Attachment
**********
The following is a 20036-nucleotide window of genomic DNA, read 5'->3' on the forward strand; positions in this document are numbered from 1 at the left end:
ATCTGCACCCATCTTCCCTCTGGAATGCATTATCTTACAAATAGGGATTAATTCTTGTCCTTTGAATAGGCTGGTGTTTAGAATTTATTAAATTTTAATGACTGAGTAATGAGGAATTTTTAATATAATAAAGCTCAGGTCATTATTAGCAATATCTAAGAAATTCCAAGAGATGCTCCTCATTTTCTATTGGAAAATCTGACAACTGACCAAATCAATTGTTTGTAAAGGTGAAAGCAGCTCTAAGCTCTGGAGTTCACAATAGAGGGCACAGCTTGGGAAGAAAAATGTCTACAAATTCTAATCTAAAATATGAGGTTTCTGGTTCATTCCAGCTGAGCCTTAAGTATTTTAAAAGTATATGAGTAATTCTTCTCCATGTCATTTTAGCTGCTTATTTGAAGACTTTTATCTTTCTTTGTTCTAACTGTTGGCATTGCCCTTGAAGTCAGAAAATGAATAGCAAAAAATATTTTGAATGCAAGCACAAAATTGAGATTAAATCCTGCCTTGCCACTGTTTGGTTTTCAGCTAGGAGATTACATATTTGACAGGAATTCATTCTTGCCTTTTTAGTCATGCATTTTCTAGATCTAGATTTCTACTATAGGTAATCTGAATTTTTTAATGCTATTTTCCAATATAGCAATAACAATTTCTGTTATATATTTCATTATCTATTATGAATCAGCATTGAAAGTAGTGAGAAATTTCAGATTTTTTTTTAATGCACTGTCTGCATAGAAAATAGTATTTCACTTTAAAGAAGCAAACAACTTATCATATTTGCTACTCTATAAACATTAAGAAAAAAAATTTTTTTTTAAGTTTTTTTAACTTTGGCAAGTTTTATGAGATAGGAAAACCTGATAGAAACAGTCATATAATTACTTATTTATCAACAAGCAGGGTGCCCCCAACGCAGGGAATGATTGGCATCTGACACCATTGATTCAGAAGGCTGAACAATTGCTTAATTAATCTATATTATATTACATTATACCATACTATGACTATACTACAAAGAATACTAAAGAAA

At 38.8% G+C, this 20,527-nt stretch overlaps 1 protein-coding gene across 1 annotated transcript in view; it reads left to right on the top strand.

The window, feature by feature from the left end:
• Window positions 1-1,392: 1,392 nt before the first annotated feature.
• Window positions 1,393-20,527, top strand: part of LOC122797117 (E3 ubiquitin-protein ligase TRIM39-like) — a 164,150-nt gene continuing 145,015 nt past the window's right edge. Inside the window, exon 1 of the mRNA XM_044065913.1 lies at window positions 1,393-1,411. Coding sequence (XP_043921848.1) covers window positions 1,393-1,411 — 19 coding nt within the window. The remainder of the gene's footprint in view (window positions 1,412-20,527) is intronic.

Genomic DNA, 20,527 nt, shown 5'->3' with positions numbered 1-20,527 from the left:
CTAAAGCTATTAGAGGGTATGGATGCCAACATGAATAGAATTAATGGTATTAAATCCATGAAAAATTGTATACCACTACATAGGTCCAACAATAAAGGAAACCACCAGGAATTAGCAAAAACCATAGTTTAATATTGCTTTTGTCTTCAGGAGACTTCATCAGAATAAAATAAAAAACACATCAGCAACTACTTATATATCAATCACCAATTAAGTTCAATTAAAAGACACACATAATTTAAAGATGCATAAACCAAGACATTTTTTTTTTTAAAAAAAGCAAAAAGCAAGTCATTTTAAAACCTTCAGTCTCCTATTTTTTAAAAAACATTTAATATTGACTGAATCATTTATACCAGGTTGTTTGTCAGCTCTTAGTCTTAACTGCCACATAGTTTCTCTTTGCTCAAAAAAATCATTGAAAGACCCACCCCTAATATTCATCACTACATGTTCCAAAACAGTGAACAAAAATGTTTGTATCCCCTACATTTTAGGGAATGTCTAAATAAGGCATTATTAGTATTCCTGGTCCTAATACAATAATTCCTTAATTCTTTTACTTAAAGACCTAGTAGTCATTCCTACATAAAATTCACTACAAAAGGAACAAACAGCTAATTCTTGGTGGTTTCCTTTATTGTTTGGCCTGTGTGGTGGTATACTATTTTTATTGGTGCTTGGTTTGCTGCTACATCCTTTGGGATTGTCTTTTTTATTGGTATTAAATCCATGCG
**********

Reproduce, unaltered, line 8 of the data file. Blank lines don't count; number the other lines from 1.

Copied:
CTAAAGCTATTAGAGGGTATGGATGCCAACATGAATAGAATTAATGGTATTAAATCCATGAAAAATTGTATACCACTACATAGGTCCAACAATAAAGGAAACCACCAGGAATTAGCAAAAACCATAGTTTAATATTGCTTTTGTCTTCAGGAGACTTCATCAGAATAAAATAAAAAACACATCAGCAACTACTTATATATCAATCACCAATTAAGTTCAATTAAAAGACACACATAATTTAAAGATGCATAAACCAAGACATTTTTTTTTTTAAAAAAAGCAAAAAGCAAGTCATTTTAAAACCTTCAGTCTCCTATTTTTTAAAAAACATTTAATATTGACTGAATCATTTATACCAGGTTGTTTGTCAGCTCTTAGTCTTAACTGCCACATAGTTTCTCTTTGCTCAAAAAAATCATTGAAAGACCCACCCCTAATATTCATCACTACATGTTCCAAAACAGTGAACAAAAATGTTTGTATCCCCTACATTTTAGGGAATGTCTAAATAAGGCATTATTAGTATTCCTGGTCCTAATACAATAATTCCTTAATTCTTTTACTTAAAGACCTAGTAGTCATTCCTACATAAAATTCACTACAAAAGGAACAAACAGCTAATTCTTGGTGGTTTCCTTTATTGTTTGGCCTGTGTGGTGGTATACTATTTTTATTGGTGCTTGGTTTGCTGCTACATCCTTTGGGATTGTCTTTTTTATTGGTATTAAATCCATGCG